SYDNEY, Australia -- The truth about the dreaded S-word is that Australians eat far more sharks than sharks eat Australians.
And in regard to potential ''Jaws'' incidents among triathlon swimmers in the early spring chill of Sydney Harbor, forget about it.
''Not a chance,'' Giles Macleay said, chuckling, when asked about the odd Olympic bite. As the Sydney Aquarium shark expert and after five years of closely studying great whites in South Australia, he would know.
''Look,'' he said, ''with all those swimmers in the water, the officials' boats, all the spectator noise, you think any shark in his right mind would hang around anywhere close?''
Macleay was among those who tested special pods that divers will carry among triathlon competitors, just in case, emitting pulses to render the underwater vicinity user-unfriendly to large fish.
''It's a bit of a joke, really,'' he said. ''Mainly, it's just to make people feel better.''
Sharks are not necessarily funny in Australian waters. They kill an average of one person a year. But bees and lightning bolts each account for twice as many deaths, and crocodiles come pretty close.
In the Sydney area, Marisa Hathaway was the last to succumb to a shark back in 1963, and that was because she bled to death while waiting for a delayed ambulance.
Only five species of the world's 375 or so sorts of shark are considered dangerous to humans -- most far prefer fish -- and of those, only the bronze whaler frequents Sydney waters.
Those famous nets off the beaches are only pockets of mesh along a 120-mile strip. They catch resident sharks, which circle around in one area, but a passer-by can slip through the gaps for an easy lunch.
Experts say the danger is greater from white sharks off Mexico or other species in southern U.S. waters. A bull shark killed a swimmer off St. Pete Beach in Florida last month.
In Sydney, sharks are most visible as long strips of white fillet, marked ''flake,'' in any decent fish market.
''If you call it shark, people won't touch it,'' said Steve Khaouli, a broker at Sydney's huge Fish Market. ''As flake, it sells great.'' At $4 a pound, it is half the price of salmon, but twice as much as sea mullet.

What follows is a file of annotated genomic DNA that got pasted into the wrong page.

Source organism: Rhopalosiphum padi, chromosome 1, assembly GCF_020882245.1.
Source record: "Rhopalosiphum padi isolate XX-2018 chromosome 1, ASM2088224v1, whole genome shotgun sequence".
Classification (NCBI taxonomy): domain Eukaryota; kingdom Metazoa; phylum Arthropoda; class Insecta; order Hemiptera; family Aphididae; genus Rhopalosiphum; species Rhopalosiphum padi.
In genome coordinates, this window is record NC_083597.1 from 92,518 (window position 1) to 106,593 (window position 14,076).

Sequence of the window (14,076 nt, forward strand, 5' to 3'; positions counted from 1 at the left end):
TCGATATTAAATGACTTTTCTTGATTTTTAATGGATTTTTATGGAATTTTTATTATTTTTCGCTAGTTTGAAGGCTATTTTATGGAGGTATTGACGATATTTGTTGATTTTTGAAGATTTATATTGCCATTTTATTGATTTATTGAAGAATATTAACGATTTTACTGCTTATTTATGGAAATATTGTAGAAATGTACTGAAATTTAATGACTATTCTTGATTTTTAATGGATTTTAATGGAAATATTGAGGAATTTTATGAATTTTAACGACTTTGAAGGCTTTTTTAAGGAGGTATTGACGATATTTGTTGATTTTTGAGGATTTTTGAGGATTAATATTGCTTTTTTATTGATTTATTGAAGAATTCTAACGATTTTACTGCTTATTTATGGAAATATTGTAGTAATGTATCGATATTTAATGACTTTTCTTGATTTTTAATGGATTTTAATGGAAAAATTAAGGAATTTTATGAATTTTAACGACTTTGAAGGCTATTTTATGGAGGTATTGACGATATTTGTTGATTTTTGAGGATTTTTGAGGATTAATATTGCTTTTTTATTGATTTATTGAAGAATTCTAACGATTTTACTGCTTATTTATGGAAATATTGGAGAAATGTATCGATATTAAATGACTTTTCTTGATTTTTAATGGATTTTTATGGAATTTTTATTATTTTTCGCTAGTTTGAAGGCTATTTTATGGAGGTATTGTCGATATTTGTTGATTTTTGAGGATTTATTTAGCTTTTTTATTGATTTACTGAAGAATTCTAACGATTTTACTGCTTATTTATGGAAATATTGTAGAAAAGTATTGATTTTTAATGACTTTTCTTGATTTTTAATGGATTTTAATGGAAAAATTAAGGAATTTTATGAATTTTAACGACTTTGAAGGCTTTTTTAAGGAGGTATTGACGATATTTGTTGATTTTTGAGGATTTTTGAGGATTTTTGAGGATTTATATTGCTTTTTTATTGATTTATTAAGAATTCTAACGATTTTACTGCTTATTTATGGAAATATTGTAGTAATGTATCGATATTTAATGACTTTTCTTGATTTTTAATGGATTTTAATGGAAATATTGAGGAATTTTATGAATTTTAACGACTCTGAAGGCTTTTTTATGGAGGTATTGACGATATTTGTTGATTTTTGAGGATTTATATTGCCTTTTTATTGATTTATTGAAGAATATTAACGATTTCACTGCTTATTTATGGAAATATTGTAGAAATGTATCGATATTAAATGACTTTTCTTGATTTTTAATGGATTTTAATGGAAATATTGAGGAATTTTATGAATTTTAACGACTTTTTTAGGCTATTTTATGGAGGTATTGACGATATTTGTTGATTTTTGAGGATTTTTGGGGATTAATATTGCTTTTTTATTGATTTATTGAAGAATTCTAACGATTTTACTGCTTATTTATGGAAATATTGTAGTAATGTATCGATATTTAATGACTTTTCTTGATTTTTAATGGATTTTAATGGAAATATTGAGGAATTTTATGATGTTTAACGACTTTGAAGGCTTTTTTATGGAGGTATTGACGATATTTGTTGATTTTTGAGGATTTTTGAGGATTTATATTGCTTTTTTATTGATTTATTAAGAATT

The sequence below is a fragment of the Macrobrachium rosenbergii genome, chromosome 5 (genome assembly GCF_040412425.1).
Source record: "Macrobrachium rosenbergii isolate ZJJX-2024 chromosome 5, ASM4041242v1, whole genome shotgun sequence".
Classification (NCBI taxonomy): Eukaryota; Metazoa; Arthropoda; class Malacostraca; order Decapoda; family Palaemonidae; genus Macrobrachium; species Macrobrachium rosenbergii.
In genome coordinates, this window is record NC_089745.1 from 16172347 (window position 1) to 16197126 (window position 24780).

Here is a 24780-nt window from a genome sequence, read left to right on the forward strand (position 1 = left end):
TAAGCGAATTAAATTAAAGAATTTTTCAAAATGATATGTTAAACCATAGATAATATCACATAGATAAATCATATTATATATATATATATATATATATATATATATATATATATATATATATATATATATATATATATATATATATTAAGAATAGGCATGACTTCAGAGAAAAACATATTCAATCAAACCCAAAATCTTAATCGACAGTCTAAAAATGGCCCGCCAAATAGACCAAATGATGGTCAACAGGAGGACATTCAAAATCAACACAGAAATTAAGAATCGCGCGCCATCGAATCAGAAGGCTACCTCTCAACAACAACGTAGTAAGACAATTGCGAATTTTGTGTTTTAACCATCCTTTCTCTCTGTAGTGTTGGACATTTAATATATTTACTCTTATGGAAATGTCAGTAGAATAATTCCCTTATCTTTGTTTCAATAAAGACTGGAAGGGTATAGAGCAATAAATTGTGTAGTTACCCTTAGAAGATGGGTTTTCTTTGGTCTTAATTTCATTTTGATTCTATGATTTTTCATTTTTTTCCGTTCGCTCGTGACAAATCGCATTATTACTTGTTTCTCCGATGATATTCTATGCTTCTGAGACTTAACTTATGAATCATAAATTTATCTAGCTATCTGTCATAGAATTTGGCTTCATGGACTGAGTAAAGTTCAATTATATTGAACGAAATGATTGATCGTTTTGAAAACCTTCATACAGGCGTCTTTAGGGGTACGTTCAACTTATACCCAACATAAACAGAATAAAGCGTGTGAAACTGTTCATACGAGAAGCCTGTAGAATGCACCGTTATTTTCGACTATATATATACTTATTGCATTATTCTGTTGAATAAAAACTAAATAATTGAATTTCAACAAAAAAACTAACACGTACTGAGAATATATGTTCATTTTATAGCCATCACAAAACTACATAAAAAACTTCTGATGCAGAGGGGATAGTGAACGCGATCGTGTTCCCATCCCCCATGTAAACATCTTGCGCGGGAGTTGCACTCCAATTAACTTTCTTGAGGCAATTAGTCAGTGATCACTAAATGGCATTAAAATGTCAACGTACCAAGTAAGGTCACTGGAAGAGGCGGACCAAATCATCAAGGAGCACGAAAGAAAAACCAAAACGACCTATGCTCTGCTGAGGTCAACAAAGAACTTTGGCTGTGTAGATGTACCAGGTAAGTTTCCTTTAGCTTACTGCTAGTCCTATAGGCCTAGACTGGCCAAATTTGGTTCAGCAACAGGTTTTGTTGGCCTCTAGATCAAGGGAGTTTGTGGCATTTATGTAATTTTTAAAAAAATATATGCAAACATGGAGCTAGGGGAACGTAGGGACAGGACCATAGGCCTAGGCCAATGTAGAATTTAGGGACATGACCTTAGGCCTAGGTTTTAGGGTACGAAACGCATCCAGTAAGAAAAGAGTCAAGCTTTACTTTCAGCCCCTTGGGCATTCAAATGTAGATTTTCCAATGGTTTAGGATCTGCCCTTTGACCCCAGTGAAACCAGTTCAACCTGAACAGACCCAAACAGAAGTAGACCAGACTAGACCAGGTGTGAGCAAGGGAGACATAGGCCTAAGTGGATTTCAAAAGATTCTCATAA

''I love the stuff,'' exults Rob Griffith, a local gourmet who steams it in herbs, bakes it with lemon butter and fries it in batter or with sweet chili teriyaki sauce. ''It's tender, firm, tasty, boneless and not oily.''
Only smaller sharks are sold to be cut up into flake, mostly because fishers are not eager to wrestle to the death a half-ton monster on the rolling deck of a boat. But fishing nets still take a huge toll.
Authorities say 30,000 tons of grey nurse sharks are caught each year and thrown back, mostly to die. The grey nurse joined the worldwide endangered species list in 1999, along with the great white.
Altogether, marine researchers say, more than 100 million sharks are caught each year by crews from 125 countries, but only Australia, New Zealand, the United States and Canada have efficient controls.
Huge numbers are killed for their distinctive dorsal, the vital ingredient for Chinese shark's fin soup. Crews hack off the fins and toss the rest overboard.
''Game fishing is a particular problem down here,'' Macleay said. ''People just love to hang a big set of jaws on their wall.''
Macleay saw ''Jaws'' at the age of 8 and had nightmares like everyone else. Growing into his career as a marine specialist, however, he eventually shook off his early fears.
Now, he dives into the tanks to hand-deliver dinner to sharks in the impressive aquariums at Darling Harbor and nearby Manly.
''Actually, our seals are a lot more dangerous, with a bite like a dog or a bear,'' he said. ''But sharks suffer from misinformation. They look so mean, and there is nothing cuddly about them.''
There was the time Macleay needed eight stitches because a grey nurse in the aquarium decided his hand was part of the menu at feeding time. But he blames himself.
''That was like a carpenter banging his finger with a hammer,'' he said, with a shrug. ''Some days you're not on the ball, and he is.''
The aquarium sharks are fed three times a week so they don't snack on their neighbors. In the open ocean, a big shark can go for a week between one decent meal and another.
Researchers believe it is fairly safe to swim among great whites, Macleay said, although no one is hurrying to test out the theory in person.
In Australia, at least, people and sharks cohabit just fine. If an exaggerated threat might keep some visitors away, the attraction of it brings others.
And in any case, sharks, like crocs, are an Australian icon.
Inside the Sydney Aquarium, a large poster placates fears by pointing out how many more victims die in traffic accidents than in the ocean. As the visitors exit, however, they walk smack into the Shark Bite Cafe.
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